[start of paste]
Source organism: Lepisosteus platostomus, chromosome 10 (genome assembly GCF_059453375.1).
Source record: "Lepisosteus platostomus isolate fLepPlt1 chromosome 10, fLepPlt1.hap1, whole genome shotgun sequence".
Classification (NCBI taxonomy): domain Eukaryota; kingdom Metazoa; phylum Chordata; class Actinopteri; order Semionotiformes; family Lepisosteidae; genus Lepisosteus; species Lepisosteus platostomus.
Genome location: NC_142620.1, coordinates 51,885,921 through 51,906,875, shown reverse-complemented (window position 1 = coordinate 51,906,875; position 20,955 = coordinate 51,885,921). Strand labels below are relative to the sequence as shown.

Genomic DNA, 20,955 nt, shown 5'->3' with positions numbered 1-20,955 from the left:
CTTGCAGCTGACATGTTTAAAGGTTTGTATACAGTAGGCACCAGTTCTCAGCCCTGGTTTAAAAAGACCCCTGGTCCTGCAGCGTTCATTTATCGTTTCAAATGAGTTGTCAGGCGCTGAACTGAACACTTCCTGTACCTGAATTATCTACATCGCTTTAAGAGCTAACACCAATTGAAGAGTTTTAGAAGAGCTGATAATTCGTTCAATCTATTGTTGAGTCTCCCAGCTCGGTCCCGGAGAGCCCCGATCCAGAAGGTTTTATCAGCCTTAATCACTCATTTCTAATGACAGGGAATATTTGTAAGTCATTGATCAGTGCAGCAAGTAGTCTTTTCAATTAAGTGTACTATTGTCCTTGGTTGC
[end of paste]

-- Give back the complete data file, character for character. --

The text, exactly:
Source organism: Lepisosteus platostomus, chromosome 10 (genome assembly GCF_059453375.1).
Source record: "Lepisosteus platostomus isolate fLepPlt1 chromosome 10, fLepPlt1.hap1, whole genome shotgun sequence".
Classification (NCBI taxonomy): domain Eukaryota; kingdom Metazoa; phylum Chordata; class Actinopteri; order Semionotiformes; family Lepisosteidae; genus Lepisosteus; species Lepisosteus platostomus.
Genome location: NC_142620.1, coordinates 51,885,921 through 51,906,875, shown reverse-complemented (window position 1 = coordinate 51,906,875; position 20,955 = coordinate 51,885,921). Strand labels below are relative to the sequence as shown.

Genomic DNA, 20,955 nt, shown 5'->3' with positions numbered 1-20,955 from the left:
CTTGCAGCTGACATGTTTAAAGGTTTGTATACAGTAGGCACCAGTTCTCAGCCCTGGTTTAAAAAGACCCCTGGTCCTGCAGCGTTCATTTATCGTTTCAAATGAGTTGTCAGGCGCTGAACTGAACACTTCCTGTACCTGAATTATCTACATCGCTTTAAGAGCTAACACCAATTGAAGAGTTTTAGAAGAGCTGATAATTCGTTCAATCTATTGTTGAGTCTCCCAGCTCGGTCCCGGAGAGCCCCGATCCAGAAGGTTTTATCAGCCTTAATCACTCATTTCTAATGACAGGGAATATTTGTAAGTCATTGATCAGTGCAGCAAGTAGTCTTTTCAATTAAGTGTACTATTGTCCTTGGTTGC